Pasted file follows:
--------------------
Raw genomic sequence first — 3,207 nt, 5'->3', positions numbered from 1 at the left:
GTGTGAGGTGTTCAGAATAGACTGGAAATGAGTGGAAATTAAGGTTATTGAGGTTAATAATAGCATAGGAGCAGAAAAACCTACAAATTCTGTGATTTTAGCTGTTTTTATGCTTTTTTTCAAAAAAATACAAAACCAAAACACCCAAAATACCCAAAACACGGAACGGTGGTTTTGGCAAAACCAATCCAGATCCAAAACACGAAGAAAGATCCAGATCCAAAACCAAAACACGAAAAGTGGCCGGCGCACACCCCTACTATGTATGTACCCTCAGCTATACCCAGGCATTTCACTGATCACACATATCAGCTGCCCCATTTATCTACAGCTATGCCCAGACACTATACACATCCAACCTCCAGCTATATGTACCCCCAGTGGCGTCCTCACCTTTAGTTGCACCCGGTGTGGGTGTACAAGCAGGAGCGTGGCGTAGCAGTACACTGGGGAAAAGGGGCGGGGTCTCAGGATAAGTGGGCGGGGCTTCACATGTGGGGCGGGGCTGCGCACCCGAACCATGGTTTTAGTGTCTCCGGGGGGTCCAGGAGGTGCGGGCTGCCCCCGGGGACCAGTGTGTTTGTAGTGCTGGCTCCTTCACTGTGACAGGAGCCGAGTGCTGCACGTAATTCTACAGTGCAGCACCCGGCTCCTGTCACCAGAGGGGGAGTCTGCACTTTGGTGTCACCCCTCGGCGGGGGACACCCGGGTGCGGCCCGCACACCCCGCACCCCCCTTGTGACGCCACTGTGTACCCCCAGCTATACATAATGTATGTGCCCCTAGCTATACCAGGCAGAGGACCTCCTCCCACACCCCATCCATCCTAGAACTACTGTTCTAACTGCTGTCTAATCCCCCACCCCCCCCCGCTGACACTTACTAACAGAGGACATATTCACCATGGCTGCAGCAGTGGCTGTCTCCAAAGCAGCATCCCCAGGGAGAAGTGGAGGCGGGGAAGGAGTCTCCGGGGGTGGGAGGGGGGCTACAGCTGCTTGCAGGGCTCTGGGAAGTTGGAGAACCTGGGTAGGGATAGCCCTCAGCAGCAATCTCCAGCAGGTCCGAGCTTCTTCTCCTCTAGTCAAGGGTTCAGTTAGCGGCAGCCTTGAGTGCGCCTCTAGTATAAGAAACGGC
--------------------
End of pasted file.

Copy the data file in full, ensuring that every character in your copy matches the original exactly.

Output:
Raw genomic sequence first — 3,207 nt, 5'->3', positions numbered from 1 at the left:
GTGTGAGGTGTTCAGAATAGACTGGAAATGAGTGGAAATTAAGGTTATTGAGGTTAATAATAGCATAGGAGCAGAAAAACCTACAAATTCTGTGATTTTAGCTGTTTTTATGCTTTTTTTCAAAAAAATACAAAACCAAAACACCCAAAATACCCAAAACACGGAACGGTGGTTTTGGCAAAACCAATCCAGATCCAAAACACGAAGAAAGATCCAGATCCAAAACCAAAACACGAAAAGTGGCCGGCGCACACCCCTACTATGTATGTACCCTCAGCTATACCCAGGCATTTCACTGATCACACATATCAGCTGCCCCATTTATCTACAGCTATGCCCAGACACTATACACATCCAACCTCCAGCTATATGTACCCCCAGTGGCGTCCTCACCTTTAGTTGCACCCGGTGTGGGTGTACAAGCAGGAGCGTGGCGTAGCAGTACACTGGGGAAAAGGGGCGGGGTCTCAGGATAAGTGGGCGGGGCTTCACATGTGGGGCGGGGCTGCGCACCCGAACCATGGTTTTAGTGTCTCCGGGGGGTCCAGGAGGTGCGGGCTGCCCCCGGGGACCAGTGTGTTTGTAGTGCTGGCTCCTTCACTGTGACAGGAGCCGAGTGCTGCACGTAATTCTACAGTGCAGCACCCGGCTCCTGTCACCAGAGGGGGAGTCTGCACTTTGGTGTCACCCCTCGGCGGGGGACACCCGGGTGCGGCCCGCACACCCCGCACCCCCCTTGTGACGCCACTGTGTACCCCCAGCTATACATAATGTATGTGCCCCTAGCTATACCAGGCAGAGGACCTCCTCCCACACCCCATCCATCCTAGAACTACTGTTCTAACTGCTGTCTAATCCCCCACCCCCCCCCGCTGACACTTACTAACAGAGGACATATTCACCATGGCTGCAGCAGTGGCTGTCTCCAAAGCAGCATCCCCAGGGAGAAGTGGAGGCGGGGAAGGAGTCTCCGGGGGTGGGAGGGGGGCTACAGCTGCTTGCAGGGCTCTGGGAAGTTGGAGAACCTGGGTAGGGATAGCCCTCAGCAGCAATCTCCAGCAGGTCCGAGCTTCTTCTCCTCTAGTCAAGGGTTCAGTTAGCGGCAGCCTTGAGTGCGCCTCTAGTATAAGAAACGGC